This will be short because I am very tired and need to get some sleep. Today was the best day! We had two classes in the morning that went until about noon. The history of hinduism which brought the caste system and racism and hindu religion. I did not know they were different. It was very good. We had lunch at the hotel and then broke into three groups to go out. My group was joined by a young man that works for Opportunity International, a micro-finance organization. They give loans to women to start a business. We went with him to a weekly meeting of a group of 20 women who have recieved loans. We arrived by van, went through a gate and saw outside where they cook, bathe, and wash their clothes. We went into one woman’s home where their weekly meeting is held. The home was a cement floor and walls with a thatched roof and was about as big as my bedroom. A family of six lives in this home. There were about eighteen women present for their weekly meeting. They were so thrilled to have us. The smiles on their faces, the hope they exuded was so very cool. I was immediately reminded to why I love the poor. The people we met today have virtually nothing compared to me and yet they are so filled with joy and hope!
These were Hindu women. We observed their weekly meeting which consisted of them reporting their income, savings and loan re-payment. Next they recited a pledge. Then they had an interactive exercise to help them learn how to dialogue with clients and finished with a brief talk from the Opportunity International team leader about bribery. We were able to ask them questions. They did not speak much English. We were only there about 45 minutes and then had to go. We sat on the floor and took pictures with them. There were lots of hugs and then we left. I wanted to stay and talk with them more.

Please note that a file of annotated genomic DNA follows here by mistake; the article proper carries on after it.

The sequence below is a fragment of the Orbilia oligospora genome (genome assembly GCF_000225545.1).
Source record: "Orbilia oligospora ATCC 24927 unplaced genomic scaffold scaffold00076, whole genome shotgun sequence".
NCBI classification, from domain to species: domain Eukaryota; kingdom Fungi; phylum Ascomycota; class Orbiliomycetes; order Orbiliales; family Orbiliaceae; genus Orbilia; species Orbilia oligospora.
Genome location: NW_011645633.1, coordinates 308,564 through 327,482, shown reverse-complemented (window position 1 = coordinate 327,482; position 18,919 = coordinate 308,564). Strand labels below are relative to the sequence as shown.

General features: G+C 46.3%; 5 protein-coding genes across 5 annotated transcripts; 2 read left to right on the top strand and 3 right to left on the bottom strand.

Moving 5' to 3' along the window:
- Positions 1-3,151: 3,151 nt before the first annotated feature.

Our next stop was at a Baptist Church that partners with Compassion International, an organization which sponsors children living in poverty. The church lets CI run an after school program. There were about 140 school age kids that come from eight different slum areas. When we walked in all the children withn one voice were saying “hello” then “what is your name?” that is about all the English they know. They were adorable. We learned about the program but I mostly just sat with the kids, waving discreetly across the aisles at the boys and sitting with the girls that were smiling away.
I will have to journal more later. I think my extreme culture shock has worn off. Thank you for all your prayers. Today was a very, very good day!